The false-flaggers were ordered to have no contact with other Americans inside Chile. They were to get in, hide out in a hotel, pass money and instructions to Viaux, Marshal, and their men, and get out. Their only contact with the American Embassy and its CIA station was to be through Hecksher, who would relay their instructions and their cables to CIA headquarters in Washington. All scheming was routinely reported to the White House, as was anything of significance inside Chile after September 15. The heat was on, and the CIA was letting the White House know that it was doing its best.

Kissinger was out of Washington from September 26 to October 5, traveling with the President on his electioneering visit to Europe and the Mediterranean. There is evidence, however, that even before he left the White House he knew that the “Rube Goldberg” ploy was not going to work. On September 23, according to documents published by the Senate Intelligence Committee, Hecksher reported that there were “strong reasons” for thinking that Frei would not act. Hecksher urged that the CIA station in Santiago be authorized to begin approaching anti-Allende officers in the Chilean army and navy and inducing them to lead a military coup. The contact was to be Wimert, an expert horseman with many close friends among the senior-officer corps, many of whom shared his love for horses and competitive riding. Wimert had been granted the privilege of stabling his horses at the Chilean Military Academy in Santiago, and his access to and influence with the military in Chile were unmatched by those of any other CIA operative. But Wimert had also been ordered by Korry not to discuss politics with the Chilean officers—an order that, despite Wimert’s intense dislike for Korry, he had obeyed.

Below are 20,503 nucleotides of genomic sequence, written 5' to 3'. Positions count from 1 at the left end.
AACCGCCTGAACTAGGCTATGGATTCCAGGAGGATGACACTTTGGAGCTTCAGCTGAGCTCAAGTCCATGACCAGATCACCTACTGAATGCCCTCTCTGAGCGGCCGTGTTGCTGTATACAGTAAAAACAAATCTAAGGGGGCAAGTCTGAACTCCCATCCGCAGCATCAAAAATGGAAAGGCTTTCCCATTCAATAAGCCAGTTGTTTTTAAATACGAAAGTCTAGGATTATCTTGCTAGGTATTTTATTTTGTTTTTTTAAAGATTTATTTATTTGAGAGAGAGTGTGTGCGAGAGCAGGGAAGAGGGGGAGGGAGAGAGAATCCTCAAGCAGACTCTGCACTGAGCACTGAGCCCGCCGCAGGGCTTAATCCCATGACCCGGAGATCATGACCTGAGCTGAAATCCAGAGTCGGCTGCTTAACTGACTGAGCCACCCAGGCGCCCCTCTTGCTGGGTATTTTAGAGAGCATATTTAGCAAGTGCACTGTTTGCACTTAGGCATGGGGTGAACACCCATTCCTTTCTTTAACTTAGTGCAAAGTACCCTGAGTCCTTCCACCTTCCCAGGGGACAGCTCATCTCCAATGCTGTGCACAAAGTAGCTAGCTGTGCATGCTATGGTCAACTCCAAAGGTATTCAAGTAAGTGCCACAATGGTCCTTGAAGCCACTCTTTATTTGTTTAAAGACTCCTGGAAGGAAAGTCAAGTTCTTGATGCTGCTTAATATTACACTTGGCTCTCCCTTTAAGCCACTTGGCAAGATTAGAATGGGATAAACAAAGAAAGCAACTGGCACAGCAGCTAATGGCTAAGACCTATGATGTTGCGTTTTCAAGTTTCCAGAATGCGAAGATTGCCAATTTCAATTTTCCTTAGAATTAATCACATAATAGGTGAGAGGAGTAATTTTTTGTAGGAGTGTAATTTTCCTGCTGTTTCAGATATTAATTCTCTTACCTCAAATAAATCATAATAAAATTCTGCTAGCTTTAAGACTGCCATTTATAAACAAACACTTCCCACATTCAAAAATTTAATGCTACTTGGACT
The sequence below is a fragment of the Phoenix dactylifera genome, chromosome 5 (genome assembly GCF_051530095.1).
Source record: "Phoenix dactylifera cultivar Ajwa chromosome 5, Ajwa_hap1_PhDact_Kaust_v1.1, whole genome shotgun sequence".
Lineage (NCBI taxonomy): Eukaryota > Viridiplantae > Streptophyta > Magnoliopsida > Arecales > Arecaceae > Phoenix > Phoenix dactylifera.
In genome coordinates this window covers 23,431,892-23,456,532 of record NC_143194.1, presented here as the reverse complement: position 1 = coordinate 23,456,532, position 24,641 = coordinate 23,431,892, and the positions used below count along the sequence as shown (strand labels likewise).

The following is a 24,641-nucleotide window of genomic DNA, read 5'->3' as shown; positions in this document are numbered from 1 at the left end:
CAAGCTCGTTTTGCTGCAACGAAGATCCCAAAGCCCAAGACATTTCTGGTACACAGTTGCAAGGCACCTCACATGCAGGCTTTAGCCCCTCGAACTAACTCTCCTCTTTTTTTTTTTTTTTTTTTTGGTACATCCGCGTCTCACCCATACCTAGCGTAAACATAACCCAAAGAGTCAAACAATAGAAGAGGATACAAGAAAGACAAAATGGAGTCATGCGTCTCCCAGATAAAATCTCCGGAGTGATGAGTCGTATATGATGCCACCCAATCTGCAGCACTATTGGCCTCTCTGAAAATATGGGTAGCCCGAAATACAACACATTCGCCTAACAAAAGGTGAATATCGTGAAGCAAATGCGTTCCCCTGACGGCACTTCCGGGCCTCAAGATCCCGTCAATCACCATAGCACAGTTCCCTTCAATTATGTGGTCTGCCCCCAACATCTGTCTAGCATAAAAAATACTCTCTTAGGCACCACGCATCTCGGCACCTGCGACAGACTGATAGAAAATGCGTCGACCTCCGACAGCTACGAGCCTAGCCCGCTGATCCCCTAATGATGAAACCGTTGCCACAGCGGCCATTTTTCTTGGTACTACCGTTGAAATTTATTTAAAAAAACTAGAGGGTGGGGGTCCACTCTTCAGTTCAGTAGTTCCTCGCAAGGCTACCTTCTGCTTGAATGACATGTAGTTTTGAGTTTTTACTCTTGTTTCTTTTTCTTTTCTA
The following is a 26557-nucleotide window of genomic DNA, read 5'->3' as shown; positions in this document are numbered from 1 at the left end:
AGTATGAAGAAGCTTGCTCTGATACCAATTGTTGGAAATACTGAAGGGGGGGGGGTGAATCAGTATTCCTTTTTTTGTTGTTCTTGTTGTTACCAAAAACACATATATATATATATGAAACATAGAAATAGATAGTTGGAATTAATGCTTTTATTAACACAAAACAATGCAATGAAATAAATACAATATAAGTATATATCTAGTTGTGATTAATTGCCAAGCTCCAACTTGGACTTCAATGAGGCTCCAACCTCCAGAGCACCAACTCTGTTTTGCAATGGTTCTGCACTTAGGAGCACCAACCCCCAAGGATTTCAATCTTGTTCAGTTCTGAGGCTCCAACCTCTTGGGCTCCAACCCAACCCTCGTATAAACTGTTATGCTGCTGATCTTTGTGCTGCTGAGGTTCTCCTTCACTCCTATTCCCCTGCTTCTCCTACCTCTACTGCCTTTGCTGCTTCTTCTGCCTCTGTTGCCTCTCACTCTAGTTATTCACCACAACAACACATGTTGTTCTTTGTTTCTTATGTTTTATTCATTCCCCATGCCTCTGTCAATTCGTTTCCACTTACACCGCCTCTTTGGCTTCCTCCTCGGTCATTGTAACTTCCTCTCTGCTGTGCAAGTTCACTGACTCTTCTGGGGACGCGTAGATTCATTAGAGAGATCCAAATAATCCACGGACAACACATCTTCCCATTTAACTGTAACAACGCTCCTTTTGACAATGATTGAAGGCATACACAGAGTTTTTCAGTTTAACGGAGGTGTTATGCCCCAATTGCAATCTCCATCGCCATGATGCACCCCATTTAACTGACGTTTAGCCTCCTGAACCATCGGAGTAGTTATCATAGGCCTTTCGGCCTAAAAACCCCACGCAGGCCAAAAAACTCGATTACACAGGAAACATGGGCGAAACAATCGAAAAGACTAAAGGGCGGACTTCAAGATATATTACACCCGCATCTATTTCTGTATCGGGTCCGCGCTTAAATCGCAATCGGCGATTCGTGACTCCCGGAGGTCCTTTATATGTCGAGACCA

In late September, Wimert was quietly approached by Hecksher and told that he had been assigned by “high authority” to work directly with the CIA in contacting senior Chilean military men and urging them to lead a coup. Korry was not to be told of Wimert’s new mission. Wimert asked for, and received, a highly classified cable from his direct superiors in the Defense Intelligence Agency, in the Pentagon, confirming the arrangement. The cable was so sensitive, Wimert was told, that he could not keep it in his files. He was to report until further notice to Hecksher and the CIA and do what they said. Weeks later, when the danger of his mission became clear to him, Wimert was given a confidential assurance from Helms—in another cable that Wimert was shown but not permitted to keep—that his family and horses would be provided for in case he was killed while at work for the Agency. Over the next three months, Wimert filed his reports and his assessments—for the CIA and also, he thought, for his superiors in the Pentagon—through Hecksher. It was not until 1975, at the time of the Senate Intelligence Committee hearings, that he learned that not one of his reports had made its way to the Defense Intelligence Agency. Chile was to be his last assignment for the DIA; when he returned to Washington, he was treated coldly by his superiors, who, Wimert learned later, had been distressed by his failure to file from Santiago during the Allende election period. “Nothing I sent went to the DIA; it went to Haig and Kissinger directly,“ Wimert says. “I was filing for three months and I thought everything I sent over there was going to the DIA and it wasn’t—it was going over to the White House.“ While in Santiago, Wimert received a cable of congratulations signed by Admiral Moorer and General Donald V. Bennett, who was in charge of the Defense Intelligence Agency Often, Heeksher would present Wimert with orders that were signed by Bennett, and the CIA would relay Wimert’s responses, so Wimert thought, to the General. All of those cables had been created somewhere outside the Pentagon, Wimert learned later. The Senate Intelligence Committee was unable to decide who was to blame for Wimert’s duping; CIA officials testified that they had not tampered with Wimert’s cables. In an interview this year, however, a senior CIA official who was directly involved in the Chilean operation acknowledged that Wimert’s reports to the Pentagon had been derailed because officials there had no “need to know” of the intense plotting in Santiago. Such manipulation was routine, the official added, when an outsider such as Wimert was called upon to aid the intelligence agency in a clandestine operation. “There isn’t a military attache I know of who isn’t an amateur,” the official said, adding that Wimert’s participation was necessitated by the intense White House pressure. Wimert managed to obtain an appointment to the Inter-American Defense College, in Washington, in 1971, before retiring to a horse farm in Virginia in 1973.